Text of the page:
For the Fall Winter 2017 and Spring Summer 2017 collections, I created two-part collections inspired by the photographs of the great artists inside their studios. It is a recount of the compelling behind-the- scenes glimpse into an artist's workspace, a modest ambition to portray their artistic sanctuary at their most creative, experimental, and sometimes chaotic.
For the Spring/Summer 2017 collections, it takes on a different story from the artist's studio while strongly taking cues of their utilitarian workwear style, from a reimagined classic painter's smock dress to a peasant blouse inspired by the object of their paintings.

Can you talk us through your design process a bit – what are the key considerations?

When it comes to choosing inspiration, I usually let it happens organically. But, most of the time, I start looking for the campaign location, then start building the story from there. Next, I start with research and spend time scanning for inspiration from films, pop culture, art history, and trend forecast report. Once the concept is decided, I proceed to the design process and start developing the pieces.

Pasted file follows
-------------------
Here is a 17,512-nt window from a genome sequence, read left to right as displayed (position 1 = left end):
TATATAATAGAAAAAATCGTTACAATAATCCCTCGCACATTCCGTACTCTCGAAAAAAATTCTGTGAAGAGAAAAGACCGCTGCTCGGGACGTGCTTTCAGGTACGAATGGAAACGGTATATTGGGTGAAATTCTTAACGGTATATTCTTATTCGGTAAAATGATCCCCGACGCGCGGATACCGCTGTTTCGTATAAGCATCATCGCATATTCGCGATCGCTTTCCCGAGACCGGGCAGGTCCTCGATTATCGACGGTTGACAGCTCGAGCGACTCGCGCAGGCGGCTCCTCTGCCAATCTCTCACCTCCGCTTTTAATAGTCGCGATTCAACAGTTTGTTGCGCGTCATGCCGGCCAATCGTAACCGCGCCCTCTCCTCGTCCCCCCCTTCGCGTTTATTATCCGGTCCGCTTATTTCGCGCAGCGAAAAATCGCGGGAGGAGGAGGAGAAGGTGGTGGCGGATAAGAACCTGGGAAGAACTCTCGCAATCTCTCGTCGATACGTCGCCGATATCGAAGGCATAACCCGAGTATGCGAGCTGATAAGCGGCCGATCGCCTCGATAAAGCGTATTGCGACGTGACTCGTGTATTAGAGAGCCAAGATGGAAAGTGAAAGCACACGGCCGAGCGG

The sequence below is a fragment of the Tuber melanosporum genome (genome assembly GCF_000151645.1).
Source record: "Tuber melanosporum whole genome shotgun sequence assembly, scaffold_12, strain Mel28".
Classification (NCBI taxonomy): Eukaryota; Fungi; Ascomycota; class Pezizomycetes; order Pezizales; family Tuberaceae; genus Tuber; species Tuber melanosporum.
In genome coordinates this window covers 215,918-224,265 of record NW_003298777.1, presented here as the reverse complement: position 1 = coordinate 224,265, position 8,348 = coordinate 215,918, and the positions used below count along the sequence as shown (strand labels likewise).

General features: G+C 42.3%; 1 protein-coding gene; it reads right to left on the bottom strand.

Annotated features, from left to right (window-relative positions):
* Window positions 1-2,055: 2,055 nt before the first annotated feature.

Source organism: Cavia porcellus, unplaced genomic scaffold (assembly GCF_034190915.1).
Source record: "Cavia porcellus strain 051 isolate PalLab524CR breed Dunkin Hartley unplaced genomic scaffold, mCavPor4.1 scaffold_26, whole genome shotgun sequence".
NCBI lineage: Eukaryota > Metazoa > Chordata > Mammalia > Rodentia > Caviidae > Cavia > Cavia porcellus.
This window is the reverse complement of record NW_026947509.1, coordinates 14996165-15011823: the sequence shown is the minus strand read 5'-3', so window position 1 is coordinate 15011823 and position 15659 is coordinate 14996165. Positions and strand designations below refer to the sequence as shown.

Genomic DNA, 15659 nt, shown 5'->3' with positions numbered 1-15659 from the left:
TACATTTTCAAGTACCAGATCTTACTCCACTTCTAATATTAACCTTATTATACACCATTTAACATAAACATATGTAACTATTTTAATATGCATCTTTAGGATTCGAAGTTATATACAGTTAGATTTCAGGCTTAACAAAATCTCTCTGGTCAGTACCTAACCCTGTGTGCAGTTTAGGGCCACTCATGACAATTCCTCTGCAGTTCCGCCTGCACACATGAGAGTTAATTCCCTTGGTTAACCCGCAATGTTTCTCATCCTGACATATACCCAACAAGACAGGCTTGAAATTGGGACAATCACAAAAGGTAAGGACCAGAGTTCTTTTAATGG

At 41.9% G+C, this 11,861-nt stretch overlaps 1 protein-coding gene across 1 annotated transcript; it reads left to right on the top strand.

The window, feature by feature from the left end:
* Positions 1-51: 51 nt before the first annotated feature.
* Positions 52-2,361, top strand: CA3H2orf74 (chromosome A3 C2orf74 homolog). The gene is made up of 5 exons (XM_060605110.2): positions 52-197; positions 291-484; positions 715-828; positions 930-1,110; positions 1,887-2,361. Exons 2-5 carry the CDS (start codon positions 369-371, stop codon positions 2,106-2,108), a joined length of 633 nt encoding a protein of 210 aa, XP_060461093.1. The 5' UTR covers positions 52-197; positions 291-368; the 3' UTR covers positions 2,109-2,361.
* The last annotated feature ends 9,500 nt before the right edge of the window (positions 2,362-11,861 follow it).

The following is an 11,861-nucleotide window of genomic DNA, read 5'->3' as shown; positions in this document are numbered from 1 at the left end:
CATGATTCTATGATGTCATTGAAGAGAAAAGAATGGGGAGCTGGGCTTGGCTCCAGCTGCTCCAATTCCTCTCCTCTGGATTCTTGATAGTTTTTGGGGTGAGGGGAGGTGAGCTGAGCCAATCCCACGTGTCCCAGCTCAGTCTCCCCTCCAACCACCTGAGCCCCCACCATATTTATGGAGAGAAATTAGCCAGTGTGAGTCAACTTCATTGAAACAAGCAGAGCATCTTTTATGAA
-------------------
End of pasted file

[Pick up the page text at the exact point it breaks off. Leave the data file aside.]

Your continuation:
While my artistic pursuits have always been from classic times. But as a contemporary designer, it’s my aspiration to create modern design that also captured today’s zeitgeist.

What inspires your creative process and how do you see your designs evolving?

As I have mentioned earlier, I’ve always been interested both in history and the decorative arts. The fantasies and ideas from the past times carry me away. For that reasons, I tend to pick inspiration here and there. But I also derive inspiration from the youth subculture, for me the subculture is fascinating because of it's unpredictable, experimental, and original characteristic. My inspiration intertwined between the soft grunge, feminist art movement, the romanticism, and the minimalism movement.
However, I never limit myself to a specific style or anything. I think it’s important for us to allow one-self to grow and change, for we are always seek to evolve into new better versions of ourselves after all. At the moment, I choose to take more time in building my collection, so I can look myself as collected and more experienced person than today.